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EU launches fresh actions over NI Protocol

22 Jul 2022 / brexit Print

EU launches fresh actions over NI Protocol

The European Commission has launched four new infringement procedures against the UK, alleging that it is not complying with “significant parts” of the Northern Ireland Protocol.

The EU had already launched separate infringement procedures in June over the protocol, which is aimed at avoiding a hard border on the island of Ireland.

“Despite repeated calls by the European Parliament, the 27 EU member states, and the European Commission to implement the protocol, the UK government has failed to do so,” the commission said in a statement.

Lack of ‘meaningful discussion’

The EU body said that it had put off some actions for more than a year to create space to seek joint solutions.

“The UK's unwillingness to engage in meaningful discussion since last February, and the continued passage of the Northern Ireland Protocol Bill through the UK parliament go directly against this spirit,” it stated.

The measures announced today (22 July) aim to bring about compliance with the protocol in four key areas:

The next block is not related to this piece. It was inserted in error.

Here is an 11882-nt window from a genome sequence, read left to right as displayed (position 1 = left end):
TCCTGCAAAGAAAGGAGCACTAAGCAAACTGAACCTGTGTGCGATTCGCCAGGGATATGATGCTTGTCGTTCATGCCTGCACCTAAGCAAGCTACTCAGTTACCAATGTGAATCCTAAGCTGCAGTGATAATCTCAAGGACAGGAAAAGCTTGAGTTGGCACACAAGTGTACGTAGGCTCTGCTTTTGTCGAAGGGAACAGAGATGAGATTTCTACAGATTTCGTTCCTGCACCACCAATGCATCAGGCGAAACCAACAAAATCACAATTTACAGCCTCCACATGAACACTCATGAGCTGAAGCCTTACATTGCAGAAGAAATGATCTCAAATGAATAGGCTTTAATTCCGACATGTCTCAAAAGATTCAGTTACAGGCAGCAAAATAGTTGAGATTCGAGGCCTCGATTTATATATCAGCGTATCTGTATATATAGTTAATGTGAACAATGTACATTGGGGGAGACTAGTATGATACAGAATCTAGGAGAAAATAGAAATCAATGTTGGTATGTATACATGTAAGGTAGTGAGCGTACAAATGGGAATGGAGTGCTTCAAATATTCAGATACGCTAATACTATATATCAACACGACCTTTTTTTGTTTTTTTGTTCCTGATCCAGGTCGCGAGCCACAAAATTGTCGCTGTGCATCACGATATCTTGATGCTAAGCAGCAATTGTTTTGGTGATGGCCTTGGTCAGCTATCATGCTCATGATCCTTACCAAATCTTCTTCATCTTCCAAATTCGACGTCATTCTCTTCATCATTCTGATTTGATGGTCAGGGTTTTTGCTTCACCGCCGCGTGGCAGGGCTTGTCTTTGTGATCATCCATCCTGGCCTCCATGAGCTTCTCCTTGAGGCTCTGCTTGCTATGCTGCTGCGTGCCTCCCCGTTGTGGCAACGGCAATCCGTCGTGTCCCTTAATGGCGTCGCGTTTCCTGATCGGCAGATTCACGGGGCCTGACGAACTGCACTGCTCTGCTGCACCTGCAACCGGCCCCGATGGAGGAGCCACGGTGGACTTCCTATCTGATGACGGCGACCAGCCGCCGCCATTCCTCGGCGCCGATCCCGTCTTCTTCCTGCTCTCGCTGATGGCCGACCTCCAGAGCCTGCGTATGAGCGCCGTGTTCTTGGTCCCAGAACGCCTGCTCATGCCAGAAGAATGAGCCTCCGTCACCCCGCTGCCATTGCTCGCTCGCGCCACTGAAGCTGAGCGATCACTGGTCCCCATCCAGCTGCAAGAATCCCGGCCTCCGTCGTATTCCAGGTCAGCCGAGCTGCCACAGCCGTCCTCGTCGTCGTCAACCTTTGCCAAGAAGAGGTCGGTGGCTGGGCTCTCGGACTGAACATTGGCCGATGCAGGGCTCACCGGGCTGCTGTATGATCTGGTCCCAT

• Failing to comply with the applicable customs requirements, supervision requirements and risk controls on the movement of goods from Northern Ireland to Great Britain,
  • Failing to notify the transposition of EU legislation laying down general EU rules on excise duties, which will become applicable from 13 February 2023,
  • Failing to notify the transposition of EU rules on excise duties on alcohol and alcoholic beverages, which facilitate access for small and artisan producers to lower excise-duty rates, among other provisions,
  • Failing to implement EU rules on VAT for e-commerce, namely the Import One-Stop Shop (IOSS). This is a special scheme that businesses can use since 1 July 2021 to comply with their VAT obligations on distance sales of imported goods.

Failure to collect data

The commission said that the failure to comply with customs and supervision rules increased the risk of smuggling from the North, adding that the UK’s failure to collect export-declaration data on goods moved from the North to Great Britain made supervision by EU officials impossible.

The EU body said that non-implementation of the rules on excise duties would lead to a risk of lost revenue for the EU.

Today's action marks the beginning of formal infringement procedures, as set out in article 12(4) of the protocol. The commission has given the UK two months to reply to its complaints, after which it “stands ready to take further measures”.

These could include taking Britain to the Court of Justice of the European Union.

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